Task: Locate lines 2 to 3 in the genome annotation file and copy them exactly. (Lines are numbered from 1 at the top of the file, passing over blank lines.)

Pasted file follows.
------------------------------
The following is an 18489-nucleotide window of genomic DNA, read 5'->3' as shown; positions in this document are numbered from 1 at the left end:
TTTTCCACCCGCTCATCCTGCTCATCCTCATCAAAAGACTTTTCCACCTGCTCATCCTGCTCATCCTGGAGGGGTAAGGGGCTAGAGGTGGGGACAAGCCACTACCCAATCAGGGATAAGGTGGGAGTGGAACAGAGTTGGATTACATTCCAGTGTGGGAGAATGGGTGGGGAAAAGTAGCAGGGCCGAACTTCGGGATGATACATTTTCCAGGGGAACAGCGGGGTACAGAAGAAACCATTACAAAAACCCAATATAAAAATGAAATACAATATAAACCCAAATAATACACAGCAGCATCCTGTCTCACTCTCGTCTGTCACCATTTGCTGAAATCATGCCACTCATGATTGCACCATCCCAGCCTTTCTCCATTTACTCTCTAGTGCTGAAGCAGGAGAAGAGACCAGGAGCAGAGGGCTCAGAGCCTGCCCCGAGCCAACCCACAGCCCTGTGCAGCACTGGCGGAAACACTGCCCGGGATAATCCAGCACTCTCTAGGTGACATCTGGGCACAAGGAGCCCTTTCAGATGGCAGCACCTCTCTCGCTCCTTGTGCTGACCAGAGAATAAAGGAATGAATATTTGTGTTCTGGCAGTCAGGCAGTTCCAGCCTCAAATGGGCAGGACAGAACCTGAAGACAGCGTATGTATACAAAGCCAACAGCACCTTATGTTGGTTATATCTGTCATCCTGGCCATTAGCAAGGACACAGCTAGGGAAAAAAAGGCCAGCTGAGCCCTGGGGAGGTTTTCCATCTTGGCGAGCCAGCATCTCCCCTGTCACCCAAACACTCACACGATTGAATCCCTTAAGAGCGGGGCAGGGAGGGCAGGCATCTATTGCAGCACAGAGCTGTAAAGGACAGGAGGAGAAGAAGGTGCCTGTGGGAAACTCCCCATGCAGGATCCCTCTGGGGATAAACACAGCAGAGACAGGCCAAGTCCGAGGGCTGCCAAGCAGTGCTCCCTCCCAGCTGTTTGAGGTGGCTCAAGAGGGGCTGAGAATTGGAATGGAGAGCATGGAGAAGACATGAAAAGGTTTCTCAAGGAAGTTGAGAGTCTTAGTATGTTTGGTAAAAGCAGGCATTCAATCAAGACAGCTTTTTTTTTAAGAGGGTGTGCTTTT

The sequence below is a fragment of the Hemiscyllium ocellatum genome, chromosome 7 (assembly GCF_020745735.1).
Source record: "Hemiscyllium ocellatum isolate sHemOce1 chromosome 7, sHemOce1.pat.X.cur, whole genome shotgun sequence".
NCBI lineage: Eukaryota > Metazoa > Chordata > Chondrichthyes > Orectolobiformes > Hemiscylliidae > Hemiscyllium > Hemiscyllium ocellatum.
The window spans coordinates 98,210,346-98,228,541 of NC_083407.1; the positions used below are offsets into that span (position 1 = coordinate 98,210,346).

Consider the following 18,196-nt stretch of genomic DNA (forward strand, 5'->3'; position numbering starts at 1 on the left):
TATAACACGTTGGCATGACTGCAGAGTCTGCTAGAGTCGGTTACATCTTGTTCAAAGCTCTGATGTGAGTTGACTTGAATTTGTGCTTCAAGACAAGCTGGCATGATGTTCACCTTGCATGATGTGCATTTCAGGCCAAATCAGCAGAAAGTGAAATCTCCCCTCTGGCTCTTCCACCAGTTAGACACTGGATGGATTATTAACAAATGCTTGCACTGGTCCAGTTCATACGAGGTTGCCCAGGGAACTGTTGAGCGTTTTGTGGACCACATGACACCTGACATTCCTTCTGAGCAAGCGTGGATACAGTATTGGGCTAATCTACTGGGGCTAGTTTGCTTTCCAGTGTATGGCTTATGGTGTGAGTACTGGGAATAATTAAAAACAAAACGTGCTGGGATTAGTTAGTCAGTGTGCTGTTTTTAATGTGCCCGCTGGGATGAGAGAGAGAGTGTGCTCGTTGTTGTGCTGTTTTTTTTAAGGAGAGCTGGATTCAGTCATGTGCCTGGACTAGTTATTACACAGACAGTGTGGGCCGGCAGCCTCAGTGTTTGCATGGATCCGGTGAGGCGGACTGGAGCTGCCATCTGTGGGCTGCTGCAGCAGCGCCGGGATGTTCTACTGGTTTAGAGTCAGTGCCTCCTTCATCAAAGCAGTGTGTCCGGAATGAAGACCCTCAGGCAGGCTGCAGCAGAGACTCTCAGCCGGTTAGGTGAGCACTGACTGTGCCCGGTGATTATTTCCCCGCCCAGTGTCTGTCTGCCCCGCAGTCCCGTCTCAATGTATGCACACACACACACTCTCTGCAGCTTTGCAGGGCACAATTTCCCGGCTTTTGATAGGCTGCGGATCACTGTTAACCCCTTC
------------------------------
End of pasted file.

TTTTCCACCCGCTCATCCTGCTCATCCTCATCAAAAGACTTTTCCACCTGCTCATCCTGCTCATCCTGGAGGGGTAAGGGGCTAGAGGTGGGGACAAGCCACTACCCAATCAGGGATAAGGTGGGAGTGGAACAGAGTTGGATTACATTCCAGTGTGGGAGAATGGGTGGGGAAAAGTAGCAGGGCCGAACTTCGGGATGATACATTTTCCAGGGGAACAGCGGGGTACAGAAGAAACCATTACAAAAACCCAATATAAAAATGAAATACAATATAAACCCAAATAATACACAGCAGCATCCTGTCTCACTCTCGTCTGTCACCATTTGCTGAAATCATGCCACTCATGATTGCACCATCCCAGCCTTTCTCCATTTACTCTCTAGTGCTGAAGCAGGAGAAGAGACCAGGAGCAGAGGGCTCAGAGCCTGCCCCGAGCCAACCCACAGCCCTGTGCAGCACTGGCGGAAACACTGCCCGGGATAATCCAGCACTCTCTAGGTGACATCTGGGCACAAGGAGCCCTTTCAGATGGCAGCACCTCTCTCGCTCCTTGTGCTGACCAGAGAATAAAGGAATGAATATTTGTGTTCTGGCAGTCAGGCAGTTCCAGCCTCAAATGGGCAGGACAGAACCTGAAGACAGCGTATGTATACAAAGCCAACAGCACCTTATGTTGGTTATATCTGTCATCCTGGCCATTAGCAAGGACACAGCTAGGGAAAAAAAGGCCAGCTGAGCCCTGGGGAGGTTTTCCATCTTGGCGAGCCAGCATCTCCCCTGTCACCCAAACACTCACACGATTGAATCCCTTAAGAGCGGGGCAGGGAGGGCAGGCATCTATTGCAGCACAGAGCTGTAAAGGACAGGAGGAGAAGAAGGTGCCTGTGGGAAACTCCCCATGCAGGATCCCTCTGGGGATAAACACAGCAGAGACAGGCCAAGTCCGAGGGCTGCCAAGCAGTGCTCCCTCCCAGCTGTTTGAGGTGGCTCAAGAGGGGCTGAGAATTGGAATGGAGAGCATGGAGAAGACATGAAAAGGTTTCTCAAGGAAGTTGAGAGTCTTAGTATGTTTGGTAAAAGCAGGCATTCAATCAAGACAGCTTTTTTTTTAAGAGGGTGTGCTTTT

The sequence below is a fragment of the Hemiscyllium ocellatum genome, chromosome 7 (assembly GCF_020745735.1).